I have been teaching my middle son subtraction. Not just simple taking away, but 2 digits and 'borrowing' from the tens column. This follows teaching him addition with place value and it was quite a challenge getting him to begin adding the units and carry any extra tens. I pondered his dislike of this method for a while and came up with the idea of using money, not to bribe him, but for him to see in a concrete way what the place value meant and why he had to 'borrow'. I dug around in the parking change I keep in the car and in the children's pocket money purses until I had enough, then we sorted out pennies, ten-pence pieces and some pound coins. We got the required coins to make the amount given in the question, say 51p. Then I asked him to give me, say, 27p. Of course, it was obvious to him that he was stuck and couldn't do it, but he immediately took my suggestion that he trade one of his 10p pieces for 10 pennies. Then he could pay me what I was asking. This made perfect sense, he could grasp it, not only with his mind but with his fingers. We did a few and then I showed him how he could write down what he was doing. He was happy because it made sense, and wasn't nearly as hard as he had anticipated. I was happy because he was able to do it. The next day after a quick reminder he was off again.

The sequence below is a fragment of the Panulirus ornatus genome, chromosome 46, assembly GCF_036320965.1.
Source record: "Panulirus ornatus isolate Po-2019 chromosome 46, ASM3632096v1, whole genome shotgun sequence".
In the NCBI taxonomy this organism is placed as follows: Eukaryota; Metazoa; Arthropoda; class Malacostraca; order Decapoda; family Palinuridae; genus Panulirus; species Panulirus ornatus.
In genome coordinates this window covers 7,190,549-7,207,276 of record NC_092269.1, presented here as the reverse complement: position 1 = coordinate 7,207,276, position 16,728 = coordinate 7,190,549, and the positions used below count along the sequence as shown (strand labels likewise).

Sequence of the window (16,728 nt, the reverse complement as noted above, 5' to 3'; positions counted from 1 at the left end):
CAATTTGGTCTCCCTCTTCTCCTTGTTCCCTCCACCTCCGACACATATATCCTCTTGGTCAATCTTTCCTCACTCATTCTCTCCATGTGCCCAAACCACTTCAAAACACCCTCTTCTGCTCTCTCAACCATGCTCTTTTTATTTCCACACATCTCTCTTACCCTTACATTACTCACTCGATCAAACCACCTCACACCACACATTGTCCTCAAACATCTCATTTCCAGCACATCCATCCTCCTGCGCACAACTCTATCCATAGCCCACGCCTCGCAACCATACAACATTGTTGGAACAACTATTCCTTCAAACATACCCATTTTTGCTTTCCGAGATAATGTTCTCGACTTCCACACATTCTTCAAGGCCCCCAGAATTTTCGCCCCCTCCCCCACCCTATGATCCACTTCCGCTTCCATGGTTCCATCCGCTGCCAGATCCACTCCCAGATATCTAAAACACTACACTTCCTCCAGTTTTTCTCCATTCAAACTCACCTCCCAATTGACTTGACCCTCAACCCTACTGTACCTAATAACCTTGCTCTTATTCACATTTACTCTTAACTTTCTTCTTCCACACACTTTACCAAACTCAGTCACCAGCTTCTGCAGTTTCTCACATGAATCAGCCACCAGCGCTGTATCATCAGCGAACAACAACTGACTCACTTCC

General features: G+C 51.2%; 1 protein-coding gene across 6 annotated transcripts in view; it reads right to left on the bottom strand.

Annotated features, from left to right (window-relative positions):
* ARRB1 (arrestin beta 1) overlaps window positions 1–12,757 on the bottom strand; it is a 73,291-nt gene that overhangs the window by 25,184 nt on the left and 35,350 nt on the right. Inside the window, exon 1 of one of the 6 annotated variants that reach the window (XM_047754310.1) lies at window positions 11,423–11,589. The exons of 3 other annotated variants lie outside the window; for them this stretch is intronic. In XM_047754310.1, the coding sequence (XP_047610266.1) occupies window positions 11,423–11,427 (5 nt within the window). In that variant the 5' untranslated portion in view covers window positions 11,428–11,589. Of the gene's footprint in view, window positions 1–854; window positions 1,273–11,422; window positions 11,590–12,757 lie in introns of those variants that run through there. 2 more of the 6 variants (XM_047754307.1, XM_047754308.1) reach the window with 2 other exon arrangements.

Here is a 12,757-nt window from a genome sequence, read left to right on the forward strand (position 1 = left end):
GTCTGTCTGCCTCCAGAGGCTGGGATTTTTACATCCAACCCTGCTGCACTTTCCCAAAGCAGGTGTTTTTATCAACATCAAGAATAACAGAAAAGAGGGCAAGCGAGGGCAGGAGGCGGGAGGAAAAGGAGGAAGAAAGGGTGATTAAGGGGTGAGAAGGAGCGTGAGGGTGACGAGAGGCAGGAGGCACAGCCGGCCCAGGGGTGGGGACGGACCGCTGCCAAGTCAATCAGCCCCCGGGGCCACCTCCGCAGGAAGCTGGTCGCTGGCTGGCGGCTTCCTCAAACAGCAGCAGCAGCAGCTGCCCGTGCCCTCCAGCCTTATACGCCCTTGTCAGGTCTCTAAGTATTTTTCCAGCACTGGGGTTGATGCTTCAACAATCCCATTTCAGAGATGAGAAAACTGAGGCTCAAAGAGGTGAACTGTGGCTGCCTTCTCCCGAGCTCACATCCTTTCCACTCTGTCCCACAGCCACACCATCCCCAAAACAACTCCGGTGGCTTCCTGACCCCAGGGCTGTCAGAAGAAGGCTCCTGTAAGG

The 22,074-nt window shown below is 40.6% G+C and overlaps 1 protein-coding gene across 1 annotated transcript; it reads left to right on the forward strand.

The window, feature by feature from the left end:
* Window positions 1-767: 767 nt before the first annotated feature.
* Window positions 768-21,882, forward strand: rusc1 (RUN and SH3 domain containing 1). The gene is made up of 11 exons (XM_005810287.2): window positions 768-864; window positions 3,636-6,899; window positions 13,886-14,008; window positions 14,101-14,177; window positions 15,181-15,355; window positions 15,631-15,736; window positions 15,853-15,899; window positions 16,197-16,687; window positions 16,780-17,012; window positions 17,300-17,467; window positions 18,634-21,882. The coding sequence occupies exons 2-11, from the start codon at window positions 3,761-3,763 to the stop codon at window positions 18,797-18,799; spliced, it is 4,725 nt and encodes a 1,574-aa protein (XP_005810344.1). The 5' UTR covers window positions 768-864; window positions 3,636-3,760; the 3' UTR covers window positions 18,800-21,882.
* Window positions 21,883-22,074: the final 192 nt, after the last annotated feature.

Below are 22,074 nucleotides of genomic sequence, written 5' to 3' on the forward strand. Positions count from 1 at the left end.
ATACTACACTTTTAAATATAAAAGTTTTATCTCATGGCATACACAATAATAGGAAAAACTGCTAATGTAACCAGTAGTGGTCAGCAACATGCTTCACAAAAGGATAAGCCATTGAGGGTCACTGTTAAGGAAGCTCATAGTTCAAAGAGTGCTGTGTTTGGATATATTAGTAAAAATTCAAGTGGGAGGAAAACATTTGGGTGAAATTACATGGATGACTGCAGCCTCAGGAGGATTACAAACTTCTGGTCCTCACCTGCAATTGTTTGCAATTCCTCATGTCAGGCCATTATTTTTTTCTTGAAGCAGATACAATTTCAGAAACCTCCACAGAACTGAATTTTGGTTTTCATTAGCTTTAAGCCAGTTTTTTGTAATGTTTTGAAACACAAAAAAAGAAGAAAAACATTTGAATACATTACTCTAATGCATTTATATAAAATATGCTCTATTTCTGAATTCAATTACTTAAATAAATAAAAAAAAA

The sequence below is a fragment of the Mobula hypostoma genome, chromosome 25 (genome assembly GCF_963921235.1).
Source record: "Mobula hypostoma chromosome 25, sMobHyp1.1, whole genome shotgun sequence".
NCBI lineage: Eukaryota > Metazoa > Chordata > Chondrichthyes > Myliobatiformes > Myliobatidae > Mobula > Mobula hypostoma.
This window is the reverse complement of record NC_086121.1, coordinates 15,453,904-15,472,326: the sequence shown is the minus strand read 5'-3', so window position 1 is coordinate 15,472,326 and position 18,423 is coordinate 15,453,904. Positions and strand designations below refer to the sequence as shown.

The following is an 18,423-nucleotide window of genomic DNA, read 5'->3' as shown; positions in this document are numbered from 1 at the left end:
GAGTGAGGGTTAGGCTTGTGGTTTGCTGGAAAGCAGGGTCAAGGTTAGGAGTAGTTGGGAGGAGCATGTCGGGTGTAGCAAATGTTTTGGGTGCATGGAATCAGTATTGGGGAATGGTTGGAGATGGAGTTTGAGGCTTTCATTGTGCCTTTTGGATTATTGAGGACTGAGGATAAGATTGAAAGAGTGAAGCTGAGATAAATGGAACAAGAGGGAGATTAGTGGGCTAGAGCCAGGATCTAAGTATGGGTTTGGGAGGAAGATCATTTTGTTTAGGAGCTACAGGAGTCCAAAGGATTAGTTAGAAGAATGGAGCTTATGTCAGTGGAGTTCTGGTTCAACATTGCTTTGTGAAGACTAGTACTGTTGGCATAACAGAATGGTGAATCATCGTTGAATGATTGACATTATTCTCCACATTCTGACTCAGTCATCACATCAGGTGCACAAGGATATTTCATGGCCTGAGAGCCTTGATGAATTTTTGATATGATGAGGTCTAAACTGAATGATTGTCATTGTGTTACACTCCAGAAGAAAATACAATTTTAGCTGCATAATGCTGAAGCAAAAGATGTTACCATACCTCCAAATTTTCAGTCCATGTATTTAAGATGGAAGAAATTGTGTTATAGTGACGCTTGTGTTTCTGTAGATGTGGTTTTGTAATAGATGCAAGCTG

However, I was then keen to get him to let go of the need for coins, to do it all on paper and we hit problems again. It is only in reflecting on this experience that I can see that he himself will naturally drop using the coins when they don't help any more. In other words, when he is so sure in himself of what to do, when he owns the knowledge, counting out the coins will become something he sees as a waste of time. He will find it quicker to write it down.
Why is it that, as 'teacher', I feel a need to push the children faster than they are ready to go (my daughter's reading is another example) instead of letting them learn and grow at the pace that is right for them? I think it is a natural instinct to want to challenge ourselves (think of all those multi-level computer games) and that we are the best judge of when we are ready to progress to the next level of difficulty. So, while my son has been learning about subtraction, I have been learning about letting him pace himself!